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‘Lack Of Clarity On FDI A Concern’

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Despite expectations of continued strength in Asia-Pacific and steady growth in the Americas, investments in real estate will be lower in 2012, dragged down by weakness in Europe, says Cushman & Wakefield’s Glenn Rufrano. The president and CEO of the international property consulting company discusses with BW’s Abhinav Sharma the prospects of real estate markets in 2012, the factors that make Asia-Pacific attractive and how a slow recovery offers opportunities for both investors and developers. Excerpts:What are the trends in the global real estate market this year?

The performance of the global economy in 2012 is expected to be a tale of two halves. The first half will be spent coping with the fallout from the sovereign debt crisis and the global economy will grow at a subdued pace during that period, but the second half could be much stronger for the global economy and, therefore, for real estate markets.
What has been the response of investors to the global real estate market?
Asia is the largest investment region with a 50 per cent share of global trading of $800 billion last year, dominated by land sales (74 per cent). Europe stood at around $200 billion in 2011, and it will be the same number in 2012. Americas was $235 billion in 2011; it will be $300 billion this year. Asia-Pacific was $375 billion in 2011; it will not be more than $400 billion in 2012.
What is your expectation of demand in the leasing market?
We don’t expect rentals to rise. So, we think the rental market will remain flat or subdued. Also, one part of the demand is linked to the US recovery. If there is a big dent in its recovery and global corporations stop adding jobs, especially the technology companies, then we might have issues.

How do you see the global demand-supply equation playing up?
Cushman & Wakefield
Established 31 October 1917

CEO & President
Glenn Rufrano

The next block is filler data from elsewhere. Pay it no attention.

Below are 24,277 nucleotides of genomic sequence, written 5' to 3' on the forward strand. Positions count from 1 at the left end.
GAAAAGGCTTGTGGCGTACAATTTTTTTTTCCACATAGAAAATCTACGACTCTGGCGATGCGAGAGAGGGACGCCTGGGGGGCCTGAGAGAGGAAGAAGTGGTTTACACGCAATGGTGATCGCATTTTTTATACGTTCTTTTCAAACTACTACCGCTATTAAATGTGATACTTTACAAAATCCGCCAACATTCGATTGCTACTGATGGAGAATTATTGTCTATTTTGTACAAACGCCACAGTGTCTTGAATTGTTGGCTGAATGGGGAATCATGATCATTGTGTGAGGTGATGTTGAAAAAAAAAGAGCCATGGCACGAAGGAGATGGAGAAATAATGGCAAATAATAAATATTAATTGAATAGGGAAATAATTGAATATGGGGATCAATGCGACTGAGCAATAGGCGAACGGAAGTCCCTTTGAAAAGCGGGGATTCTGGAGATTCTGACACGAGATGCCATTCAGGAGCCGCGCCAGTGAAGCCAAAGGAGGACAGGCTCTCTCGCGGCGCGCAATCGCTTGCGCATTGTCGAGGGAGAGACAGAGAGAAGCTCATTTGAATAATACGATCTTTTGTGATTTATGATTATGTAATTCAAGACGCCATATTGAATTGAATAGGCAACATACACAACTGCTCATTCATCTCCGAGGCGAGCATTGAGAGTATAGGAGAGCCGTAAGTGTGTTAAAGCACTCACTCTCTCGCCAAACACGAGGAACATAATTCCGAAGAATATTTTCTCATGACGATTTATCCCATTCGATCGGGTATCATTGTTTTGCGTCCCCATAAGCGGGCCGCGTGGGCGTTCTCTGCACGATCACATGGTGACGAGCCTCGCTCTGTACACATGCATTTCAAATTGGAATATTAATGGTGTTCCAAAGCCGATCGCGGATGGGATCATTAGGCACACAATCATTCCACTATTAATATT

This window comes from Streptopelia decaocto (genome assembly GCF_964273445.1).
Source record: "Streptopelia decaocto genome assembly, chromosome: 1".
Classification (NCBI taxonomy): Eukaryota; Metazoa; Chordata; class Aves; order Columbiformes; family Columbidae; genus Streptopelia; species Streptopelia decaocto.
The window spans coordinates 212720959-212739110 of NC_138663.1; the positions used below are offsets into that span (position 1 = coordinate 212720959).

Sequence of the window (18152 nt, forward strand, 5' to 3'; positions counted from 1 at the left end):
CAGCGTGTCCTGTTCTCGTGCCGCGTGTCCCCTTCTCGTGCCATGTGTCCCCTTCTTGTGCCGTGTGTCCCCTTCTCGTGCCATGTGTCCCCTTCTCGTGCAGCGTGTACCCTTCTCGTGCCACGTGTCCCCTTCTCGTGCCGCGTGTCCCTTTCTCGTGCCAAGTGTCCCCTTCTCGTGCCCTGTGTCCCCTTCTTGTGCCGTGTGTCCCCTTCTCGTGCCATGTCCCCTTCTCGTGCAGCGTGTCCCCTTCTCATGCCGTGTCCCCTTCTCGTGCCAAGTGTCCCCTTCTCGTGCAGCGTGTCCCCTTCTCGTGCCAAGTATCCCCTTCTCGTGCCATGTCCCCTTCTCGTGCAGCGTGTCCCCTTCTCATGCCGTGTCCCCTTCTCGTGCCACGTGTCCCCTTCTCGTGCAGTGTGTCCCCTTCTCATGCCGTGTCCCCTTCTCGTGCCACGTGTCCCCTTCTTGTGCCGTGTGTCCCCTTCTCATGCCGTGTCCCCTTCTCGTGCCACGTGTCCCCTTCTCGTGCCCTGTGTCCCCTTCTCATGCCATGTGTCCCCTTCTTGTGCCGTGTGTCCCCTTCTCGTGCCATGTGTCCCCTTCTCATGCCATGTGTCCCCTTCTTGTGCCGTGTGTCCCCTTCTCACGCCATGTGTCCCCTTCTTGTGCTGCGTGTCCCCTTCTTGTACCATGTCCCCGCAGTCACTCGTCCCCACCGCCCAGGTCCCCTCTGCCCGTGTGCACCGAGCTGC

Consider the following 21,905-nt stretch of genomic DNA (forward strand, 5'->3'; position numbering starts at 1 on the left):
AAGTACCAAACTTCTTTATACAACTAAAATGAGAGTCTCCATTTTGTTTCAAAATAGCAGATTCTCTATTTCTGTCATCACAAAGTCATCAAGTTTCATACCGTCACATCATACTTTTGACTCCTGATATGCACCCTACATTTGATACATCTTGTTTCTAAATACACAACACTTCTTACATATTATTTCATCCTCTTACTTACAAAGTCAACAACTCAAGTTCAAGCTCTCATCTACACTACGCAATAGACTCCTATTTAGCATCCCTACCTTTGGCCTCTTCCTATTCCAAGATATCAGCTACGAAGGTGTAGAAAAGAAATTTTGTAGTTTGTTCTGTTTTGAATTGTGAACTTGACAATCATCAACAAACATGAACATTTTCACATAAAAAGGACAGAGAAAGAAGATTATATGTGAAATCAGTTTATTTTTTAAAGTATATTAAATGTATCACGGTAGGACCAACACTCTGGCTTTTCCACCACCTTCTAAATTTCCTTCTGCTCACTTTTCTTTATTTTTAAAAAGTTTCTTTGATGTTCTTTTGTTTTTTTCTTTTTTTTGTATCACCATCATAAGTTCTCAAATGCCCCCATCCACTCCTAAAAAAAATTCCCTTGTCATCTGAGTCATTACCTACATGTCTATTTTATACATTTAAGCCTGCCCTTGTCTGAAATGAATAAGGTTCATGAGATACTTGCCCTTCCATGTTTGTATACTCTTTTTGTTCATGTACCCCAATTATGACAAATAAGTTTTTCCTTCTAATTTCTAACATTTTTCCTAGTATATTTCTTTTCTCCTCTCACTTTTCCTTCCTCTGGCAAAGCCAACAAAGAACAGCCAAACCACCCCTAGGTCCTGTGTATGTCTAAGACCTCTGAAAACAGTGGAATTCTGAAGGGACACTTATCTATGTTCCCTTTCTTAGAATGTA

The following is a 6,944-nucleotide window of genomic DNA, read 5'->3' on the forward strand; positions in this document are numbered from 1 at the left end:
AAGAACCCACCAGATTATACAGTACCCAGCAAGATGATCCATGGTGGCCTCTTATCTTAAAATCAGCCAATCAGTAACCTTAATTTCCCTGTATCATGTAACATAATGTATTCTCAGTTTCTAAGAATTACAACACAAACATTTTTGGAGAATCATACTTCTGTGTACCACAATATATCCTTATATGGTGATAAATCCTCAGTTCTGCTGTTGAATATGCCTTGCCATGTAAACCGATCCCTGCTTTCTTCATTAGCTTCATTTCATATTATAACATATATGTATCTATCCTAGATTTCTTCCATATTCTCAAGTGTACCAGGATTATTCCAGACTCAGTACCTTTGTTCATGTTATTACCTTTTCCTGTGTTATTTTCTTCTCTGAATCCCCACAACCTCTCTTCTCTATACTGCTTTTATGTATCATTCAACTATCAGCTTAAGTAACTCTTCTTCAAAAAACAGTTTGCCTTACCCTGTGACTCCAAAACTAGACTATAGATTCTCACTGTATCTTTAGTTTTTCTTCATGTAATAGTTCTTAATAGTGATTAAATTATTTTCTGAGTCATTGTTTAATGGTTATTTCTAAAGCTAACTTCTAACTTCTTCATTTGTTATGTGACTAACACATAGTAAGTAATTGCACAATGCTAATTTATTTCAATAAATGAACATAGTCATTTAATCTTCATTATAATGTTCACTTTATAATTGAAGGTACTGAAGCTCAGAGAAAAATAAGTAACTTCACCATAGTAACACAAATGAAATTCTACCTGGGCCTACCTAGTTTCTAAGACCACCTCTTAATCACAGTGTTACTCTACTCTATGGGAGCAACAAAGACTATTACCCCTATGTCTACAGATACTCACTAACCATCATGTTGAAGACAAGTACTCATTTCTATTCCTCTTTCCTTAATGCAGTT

Main Businesses 
Property and asset managment strategies, project managment, transaction and leasing, valuation and advisory

Employees (2011) 
13,000 (Worldwide)

On the demand side, there is plenty of capital available for property in most jurisdictions. Supply will steadily increase. Subject to the pricing, buyers could face one of the biggest opportunities in years.

What are your expectations from the Indian real estate market in 2012?
Strong local conditions, unprecedented numbers of opportunities and favourable investor sentiment will see more international capital deployed in India — especially in residential and office products in Bangalore and around the National Capital Region. The tier-1 cities are expected to carry on their churn and companies will continue to consolidate their operations in cheaper and better locations. 
Residential markets in India are driven by strong demand and the preference to invest in the sector for capital appreciation. Except for Mumbai, the markets in almost all other cities have been doing reasonably well. With interest rates expected to be stable and prices not set to decrease, the transaction volume should increase. The retail sector has been doing well and is expected to carry on the momentum in both quality malls and on the high streets across all tiers.
China will continue to remain a big driver where markets such as Shanghai and Beijing really qualify as core assets. Strong turnover will continue to drive excellent fundamentals for investment in mid- to high-end retail 
malls in either tier-1 high street locations or strong tier-2 cities such as Chengdu. We are seeing more trends in Indonesia, where the demand has suddenly started to pick up after a period of seven to eight years.
What is fundamentally different between India and other markets?
I think China and India are both big opportunities; but China’s regulatory environment is more open. They have been open for long. Globally, investors are keenly observing India as they recognise the latent potential of the market, but are awaiting a similar regulatory environment to be provided here. China already has the infrastructure in place, but India underscores on that scale. This means people will have to cherry-pick deals here.
China has more scale — its quality and quantum of stock is more than India’s. In China, you could invest 100 per cent in income-generating assets; you can’t do that in India. Here, you will have to take development risks, which some investors see as a good investment opportunity.
However, there have been some concerns that certain residential markets in China are overheated. In most cities in India, the prices (residential) have reached their all-time highs, backed by fundamentals such as increasing cost of inputs and inherent demand.
How attractive is the Indian real estate market for investors?
In India, you talk more about the ‘current environment in India’. For investors, the challenge is the same as what they faced two years ago. In retail, for example, there is a lack of clarity about FDI, and I think it’s a concern for investors.  For offices, it is no different now than what it was.
Unlike most other countries, the BFSI (banking, financial services and insurance) sector in India has shown continuous growth. Globally, a number of international banks and financial institutions have been downsizing; in India they have been mainly involved in restructuring their business lines and in some cases expanding new businesses.

(This story was published in Businessworld Issue Dated 10-09-2012)